Emer McLysaght: I'm a bestselling author but I will fight to buy a house in Ireland

Emer McLysaght: I’m a bestselling author but I will fight to buy a house in Ireland

“Go and find 10 latest articles written about the Irish housing market and see if you can find an answer.” This was the advice I received recently when I was looking for advice on the best time to try to buy a house. I was warned that I would not find any consensus: 10 different answers, each colored by gloom.

My own journey home has barely begun and it is already heavy with gloom. I am a single woman who pays € 1,200 a month in rent, shares bills with no one and earns much less than most people think a best-selling author can rake in. To make exciting money on books, you have to go international and even then, for a long time – Long-term security is never guaranteed. Buying a house in Dublin or its surrounding counties is not for me, and it’s okay. I have been planning to move west for several years now, long before all my enemies took a break for it during the pandemic and bought up all the wonderfully renovated cottages I was aware of. Those that look small from the front but then have three bedrooms, a very spacious kitchen and a utility room. And yes, those wooden beams in the bathroom are original, thanks for asking.

My thoughts on buying a house are becoming increasingly clouded with desperation. When I did my homework and read the 10 articles, I was told that the Economic and Social Research Institute says that one in two people aged 24-35 will not own a home when they retire. I am a few years beyond the age limit, which only exacerbates the fear of insecurity and indignity in old age without a fully paid roof over my head. At the same time, the Society of Chartered Surveyors Ireland reported that although house price increases will slow, most properties will remain out of reach for people with average incomes. And for first-time buyers? Well, you might as well not care. Of course, there is the government’s new Help-to-Buy system for beginners, but it only covers new construction, and if there is one thing we know about this housing crisis, it is that there is not enough new construction to even top demand.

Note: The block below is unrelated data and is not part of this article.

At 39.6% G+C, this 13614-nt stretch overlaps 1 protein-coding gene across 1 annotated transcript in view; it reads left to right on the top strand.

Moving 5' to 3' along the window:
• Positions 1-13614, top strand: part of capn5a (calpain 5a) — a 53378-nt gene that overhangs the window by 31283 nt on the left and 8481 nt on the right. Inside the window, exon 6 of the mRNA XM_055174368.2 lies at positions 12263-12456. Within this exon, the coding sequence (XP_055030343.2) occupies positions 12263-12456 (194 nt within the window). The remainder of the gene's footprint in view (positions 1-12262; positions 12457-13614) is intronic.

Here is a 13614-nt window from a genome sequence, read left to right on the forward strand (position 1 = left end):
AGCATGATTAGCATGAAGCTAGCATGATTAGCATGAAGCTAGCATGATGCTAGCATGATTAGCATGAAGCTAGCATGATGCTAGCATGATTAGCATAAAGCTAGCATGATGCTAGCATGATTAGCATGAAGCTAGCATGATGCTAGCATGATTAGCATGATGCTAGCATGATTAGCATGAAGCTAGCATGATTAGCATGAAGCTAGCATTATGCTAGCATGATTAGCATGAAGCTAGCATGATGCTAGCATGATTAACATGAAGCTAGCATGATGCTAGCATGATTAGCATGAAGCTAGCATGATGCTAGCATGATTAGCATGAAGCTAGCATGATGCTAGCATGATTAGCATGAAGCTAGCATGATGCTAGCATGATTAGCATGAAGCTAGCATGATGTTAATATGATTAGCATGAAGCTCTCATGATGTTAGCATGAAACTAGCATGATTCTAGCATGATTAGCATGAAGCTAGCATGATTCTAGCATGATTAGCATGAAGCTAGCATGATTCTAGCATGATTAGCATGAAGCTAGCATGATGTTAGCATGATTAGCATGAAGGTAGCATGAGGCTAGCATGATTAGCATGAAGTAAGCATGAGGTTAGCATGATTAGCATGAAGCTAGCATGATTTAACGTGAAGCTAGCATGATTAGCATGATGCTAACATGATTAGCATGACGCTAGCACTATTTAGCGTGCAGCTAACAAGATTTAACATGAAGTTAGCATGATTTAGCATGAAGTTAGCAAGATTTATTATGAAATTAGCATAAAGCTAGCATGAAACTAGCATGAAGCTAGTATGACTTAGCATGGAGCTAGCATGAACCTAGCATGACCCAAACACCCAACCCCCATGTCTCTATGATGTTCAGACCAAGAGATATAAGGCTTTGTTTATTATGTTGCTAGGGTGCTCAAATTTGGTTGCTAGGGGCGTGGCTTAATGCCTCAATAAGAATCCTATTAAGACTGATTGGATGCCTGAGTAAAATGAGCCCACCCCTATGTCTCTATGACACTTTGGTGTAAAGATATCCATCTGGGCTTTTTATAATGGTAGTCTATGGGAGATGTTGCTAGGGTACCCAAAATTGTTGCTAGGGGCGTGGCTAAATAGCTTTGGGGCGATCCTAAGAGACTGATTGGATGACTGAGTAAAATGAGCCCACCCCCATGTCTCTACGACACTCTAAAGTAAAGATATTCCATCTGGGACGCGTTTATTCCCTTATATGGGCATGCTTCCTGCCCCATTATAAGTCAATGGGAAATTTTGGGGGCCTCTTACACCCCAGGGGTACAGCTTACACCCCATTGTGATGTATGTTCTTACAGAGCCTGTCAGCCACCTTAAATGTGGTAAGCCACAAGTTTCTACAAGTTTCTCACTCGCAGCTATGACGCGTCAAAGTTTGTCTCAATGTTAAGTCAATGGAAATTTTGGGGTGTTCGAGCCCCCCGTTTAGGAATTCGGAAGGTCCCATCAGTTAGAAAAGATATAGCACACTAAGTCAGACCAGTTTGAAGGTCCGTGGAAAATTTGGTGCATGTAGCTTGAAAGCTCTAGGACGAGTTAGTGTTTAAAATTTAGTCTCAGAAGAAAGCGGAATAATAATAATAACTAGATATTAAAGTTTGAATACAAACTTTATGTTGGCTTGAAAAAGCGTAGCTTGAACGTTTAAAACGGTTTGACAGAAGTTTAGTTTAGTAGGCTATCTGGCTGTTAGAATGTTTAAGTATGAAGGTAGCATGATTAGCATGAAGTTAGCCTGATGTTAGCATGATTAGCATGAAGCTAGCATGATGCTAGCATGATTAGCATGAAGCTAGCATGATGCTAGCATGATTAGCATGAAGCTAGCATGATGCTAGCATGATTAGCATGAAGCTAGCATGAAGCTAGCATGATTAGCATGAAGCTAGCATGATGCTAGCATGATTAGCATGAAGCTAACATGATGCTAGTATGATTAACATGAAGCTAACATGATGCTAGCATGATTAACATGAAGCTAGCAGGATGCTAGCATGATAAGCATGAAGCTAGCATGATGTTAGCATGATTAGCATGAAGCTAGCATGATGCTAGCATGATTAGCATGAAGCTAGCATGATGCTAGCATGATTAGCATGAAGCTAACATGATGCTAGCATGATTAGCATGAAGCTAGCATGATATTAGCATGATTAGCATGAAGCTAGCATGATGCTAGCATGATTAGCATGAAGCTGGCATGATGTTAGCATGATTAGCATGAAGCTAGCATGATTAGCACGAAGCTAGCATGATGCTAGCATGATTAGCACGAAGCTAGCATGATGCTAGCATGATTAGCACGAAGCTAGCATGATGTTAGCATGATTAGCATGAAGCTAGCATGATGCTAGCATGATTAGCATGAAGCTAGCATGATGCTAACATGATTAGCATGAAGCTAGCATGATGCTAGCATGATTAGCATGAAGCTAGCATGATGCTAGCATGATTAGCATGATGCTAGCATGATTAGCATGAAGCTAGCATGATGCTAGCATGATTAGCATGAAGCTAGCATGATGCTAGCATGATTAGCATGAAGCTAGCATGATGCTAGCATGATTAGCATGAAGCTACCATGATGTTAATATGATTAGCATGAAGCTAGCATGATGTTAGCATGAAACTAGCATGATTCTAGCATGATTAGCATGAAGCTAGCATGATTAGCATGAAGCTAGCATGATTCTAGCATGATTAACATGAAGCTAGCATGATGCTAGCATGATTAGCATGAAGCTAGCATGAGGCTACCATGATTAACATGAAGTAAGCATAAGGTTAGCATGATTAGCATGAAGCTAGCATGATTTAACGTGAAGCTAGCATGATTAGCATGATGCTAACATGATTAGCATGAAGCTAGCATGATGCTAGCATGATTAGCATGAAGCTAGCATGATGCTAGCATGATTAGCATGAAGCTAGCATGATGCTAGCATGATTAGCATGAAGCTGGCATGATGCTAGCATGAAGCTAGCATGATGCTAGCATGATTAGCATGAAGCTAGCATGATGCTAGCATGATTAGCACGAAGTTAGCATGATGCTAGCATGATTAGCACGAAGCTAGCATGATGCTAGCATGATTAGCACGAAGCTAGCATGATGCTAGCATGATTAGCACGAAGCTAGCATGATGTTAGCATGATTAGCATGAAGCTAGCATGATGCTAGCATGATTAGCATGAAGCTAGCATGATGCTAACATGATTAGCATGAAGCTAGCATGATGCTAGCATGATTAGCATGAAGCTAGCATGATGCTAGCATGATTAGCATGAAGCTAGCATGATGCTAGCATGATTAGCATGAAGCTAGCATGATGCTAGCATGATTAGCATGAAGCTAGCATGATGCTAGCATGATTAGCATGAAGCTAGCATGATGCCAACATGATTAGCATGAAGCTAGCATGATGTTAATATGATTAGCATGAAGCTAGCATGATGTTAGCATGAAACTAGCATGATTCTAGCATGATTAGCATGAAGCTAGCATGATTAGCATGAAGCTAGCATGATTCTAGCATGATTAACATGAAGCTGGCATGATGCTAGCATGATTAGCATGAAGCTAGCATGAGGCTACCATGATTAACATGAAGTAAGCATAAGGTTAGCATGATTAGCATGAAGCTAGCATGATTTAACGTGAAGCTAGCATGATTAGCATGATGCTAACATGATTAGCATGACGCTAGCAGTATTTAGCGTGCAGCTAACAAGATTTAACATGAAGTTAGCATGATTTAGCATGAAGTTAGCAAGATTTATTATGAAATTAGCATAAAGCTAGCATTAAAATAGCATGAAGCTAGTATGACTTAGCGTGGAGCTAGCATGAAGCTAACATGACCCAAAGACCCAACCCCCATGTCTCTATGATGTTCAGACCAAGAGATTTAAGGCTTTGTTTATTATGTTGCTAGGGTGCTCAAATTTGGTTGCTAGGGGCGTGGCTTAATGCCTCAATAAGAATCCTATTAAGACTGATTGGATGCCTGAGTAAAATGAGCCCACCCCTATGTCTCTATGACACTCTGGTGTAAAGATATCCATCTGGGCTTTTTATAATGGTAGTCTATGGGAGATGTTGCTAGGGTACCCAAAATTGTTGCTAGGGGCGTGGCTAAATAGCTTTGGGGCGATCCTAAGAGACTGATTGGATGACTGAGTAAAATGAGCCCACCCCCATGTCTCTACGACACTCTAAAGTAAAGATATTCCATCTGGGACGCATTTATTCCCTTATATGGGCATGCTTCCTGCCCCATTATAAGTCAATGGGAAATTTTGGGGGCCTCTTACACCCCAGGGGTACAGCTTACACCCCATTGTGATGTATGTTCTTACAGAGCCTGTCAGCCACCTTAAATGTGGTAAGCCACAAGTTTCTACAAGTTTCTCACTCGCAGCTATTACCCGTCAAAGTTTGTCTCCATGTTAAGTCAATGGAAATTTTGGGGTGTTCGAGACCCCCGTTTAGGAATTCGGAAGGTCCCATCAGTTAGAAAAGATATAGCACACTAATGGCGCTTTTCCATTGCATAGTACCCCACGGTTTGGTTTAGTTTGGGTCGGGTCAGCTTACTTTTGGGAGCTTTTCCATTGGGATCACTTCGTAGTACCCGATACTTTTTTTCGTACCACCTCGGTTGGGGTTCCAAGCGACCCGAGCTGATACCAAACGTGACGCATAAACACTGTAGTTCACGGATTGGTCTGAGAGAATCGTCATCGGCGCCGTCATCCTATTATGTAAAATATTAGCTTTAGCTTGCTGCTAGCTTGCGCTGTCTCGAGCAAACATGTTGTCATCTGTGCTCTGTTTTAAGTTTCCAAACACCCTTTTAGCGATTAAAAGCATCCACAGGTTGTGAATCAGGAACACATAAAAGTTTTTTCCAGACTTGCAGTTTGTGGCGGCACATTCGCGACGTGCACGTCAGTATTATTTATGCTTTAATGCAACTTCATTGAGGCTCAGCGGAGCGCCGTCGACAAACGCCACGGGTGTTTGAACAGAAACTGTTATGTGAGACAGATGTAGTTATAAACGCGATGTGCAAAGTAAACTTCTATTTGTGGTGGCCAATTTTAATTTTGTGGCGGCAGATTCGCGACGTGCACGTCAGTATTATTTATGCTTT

Ah yes, the government. Frustratingly blunt about everything to do with housing. Engaged in roaring about “units” and “skills” while dangerously sounding cuckoo and game money sweeps in and steals the floor heating under our feet. In the name of justice, more units are the answer, but we lack a sense of urgency. We want to hear that they are building more houses! Eases planning restrictions! Taxation of vacant properties! Protects tenants! Successive government policies that promote profit over people have led to a crisis that has homelessness at its critical center and blows out to people in their 20s, 30s, 40s, 50s and into pensions stuck in rental situations and unsuitable housing that does not offer any comfort or dignity.

The mortgage application process has an oral history similar to that of the brave hobbits who make their way to the burning hellish landscape on Mount Doom in The Lord of the Rings

The times when leaving Dublin to buy a house were over are the solution to affordable problems. Now the whole country is an issue of affordability. During my trip with ten items, I came across a piece that offers a selection of what is on offer around Ireland for under € 200,000. There were a couple of decent semi-ds – one in Cavan, one in Limerick – but anecdotally we can assume that competitive cash buyers soon sent the price above the € 200,000 threshold. The only one in the capital was a one-bedroom terrace cottage, the size of a Dublin 8 stamp, which came in at around 37 cents under the € 220,000 ceiling. It was accompanied by whimsical language about renovation potential and extensive modernization, but looked like a neglected garage. It will probably be resold for € 600,000 and is described on the property pages as a “bijou delight”. It would be negligent of me not to acknowledge the hypocrisy of the media lamenting the state of the housing market and the crisis, while supporting absurd standards and prices for clicks and advertising revenue.

When I think about applying for my first mortgage, my focus shifts from the shady monster of the housing crisis to the more special hell of applying. The mortgage application process has an oral history similar to that of the brave hobbits who make their way to the burning hellish landscape of Mount Doom in The Lord of the Rings. Everyone who has been through it reports back on the endless search for documents, printed in Elvin blood and kissed by a unicorn bat. And have you bought a scratch card in the last 27 years? Well, then you should not go over … into the mortgage approval club.

If I manage to make it, I suspect that I can only call in enough mortgage power to buy a small, rocky plot in the countryside in Sligo, but it will at least be my small, rocky plot in the countryside in Sligo. Nothing a log cabin and a watchdog can spruce up. Maybe I’m going offline? There is no incentive like committing to hundreds of thousands of euros in debt to really reinforce some anti-capitalist sentiment that property ownership is a scam.

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